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Longitudinal assessment of reprocessing effectiveness for colonoscopes and gastroscopes: Results of visual inspections, biochemical markers, and microbial cultures

      Highlights

      • Endoscopes accumulated contamination, visible damage, and debris over time.
      • Examination of internal components detected damage or fluid inside every endoscope.
      • Routine cleaning verification tests identified endoscopes requiring re-reprocessing.
      • Microbial culture incubation >48 hours fostered growth and pathogen identification.
      • Microbial growth was found in samples from 60% of gastrointestinal endoscopes.

      Background

      Flexible endoscopes are currently reused following cleaning and high-level disinfection. Contamination has been found on endoscopes, and infections have been linked to gastrointestinal, respiratory, and urologic endoscopes.

      Methods

      This longitudinal study involved visual inspections with a borescope, microbial cultures, and biochemical tests for protein and adenosine triphosphate to identify endoscopes in need of further cleaning or maintenance. Three assessments were conducted over a 7-month period. Control group endoscopes reprocessed using customary practices were compared with intervention group endoscopes subjected to more rigorous reprocessing.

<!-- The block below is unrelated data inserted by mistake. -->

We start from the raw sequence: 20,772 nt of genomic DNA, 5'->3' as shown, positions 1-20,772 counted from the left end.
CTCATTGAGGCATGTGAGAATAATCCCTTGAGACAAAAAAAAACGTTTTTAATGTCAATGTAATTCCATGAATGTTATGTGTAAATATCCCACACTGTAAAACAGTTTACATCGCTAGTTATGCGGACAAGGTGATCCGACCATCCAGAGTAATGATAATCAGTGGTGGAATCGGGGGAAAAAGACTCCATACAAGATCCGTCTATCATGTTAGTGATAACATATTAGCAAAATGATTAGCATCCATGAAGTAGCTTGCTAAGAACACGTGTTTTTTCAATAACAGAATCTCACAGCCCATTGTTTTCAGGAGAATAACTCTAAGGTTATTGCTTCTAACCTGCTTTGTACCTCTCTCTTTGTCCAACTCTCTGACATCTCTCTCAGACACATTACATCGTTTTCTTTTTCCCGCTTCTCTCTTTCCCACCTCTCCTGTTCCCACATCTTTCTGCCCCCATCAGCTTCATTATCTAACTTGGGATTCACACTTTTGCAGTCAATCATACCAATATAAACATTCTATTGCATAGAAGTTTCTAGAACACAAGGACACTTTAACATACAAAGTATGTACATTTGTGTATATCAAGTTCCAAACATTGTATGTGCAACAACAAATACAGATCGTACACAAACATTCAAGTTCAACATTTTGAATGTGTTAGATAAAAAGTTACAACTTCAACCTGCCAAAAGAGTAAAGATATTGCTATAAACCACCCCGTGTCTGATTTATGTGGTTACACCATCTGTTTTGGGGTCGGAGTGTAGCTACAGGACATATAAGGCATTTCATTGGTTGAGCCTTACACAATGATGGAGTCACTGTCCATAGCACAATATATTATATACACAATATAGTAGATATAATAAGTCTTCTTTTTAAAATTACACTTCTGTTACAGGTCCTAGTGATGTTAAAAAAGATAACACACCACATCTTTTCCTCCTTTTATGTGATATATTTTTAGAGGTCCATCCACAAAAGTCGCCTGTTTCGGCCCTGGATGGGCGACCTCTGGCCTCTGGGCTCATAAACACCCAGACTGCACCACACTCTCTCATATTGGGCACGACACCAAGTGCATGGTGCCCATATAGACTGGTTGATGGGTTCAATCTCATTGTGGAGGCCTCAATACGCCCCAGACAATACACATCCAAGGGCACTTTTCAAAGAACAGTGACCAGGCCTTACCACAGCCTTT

Results

      At final assessment, all endoscopes (N = 20) had visible irregularities. Researchers observed fluid (95%), discoloration, and debris in channels. Of 12 (60%) endoscopes with microbial growth, 4 had no growth until after 48 hours. There were no significant differences in culture results by study group, assessment period, or endoscope type. Similar proportions of control and intervention endoscopes (~20%) exceeded postcleaning biochemical test benchmarks. Adenosine triphosphate levels were higher for gastroscopes than colonoscopes (P = .014). Eighty-five percent of endoscopes required repair due to findings.

      Conclusions

      More rigorous reprocessing was not consistently effective. Seven-day incubation allowed identification of slow-growing microbes. These findings bolster the need for routine visual inspection and cleaning verification tests recommended in new reprocessing guidelines.

      Key Words

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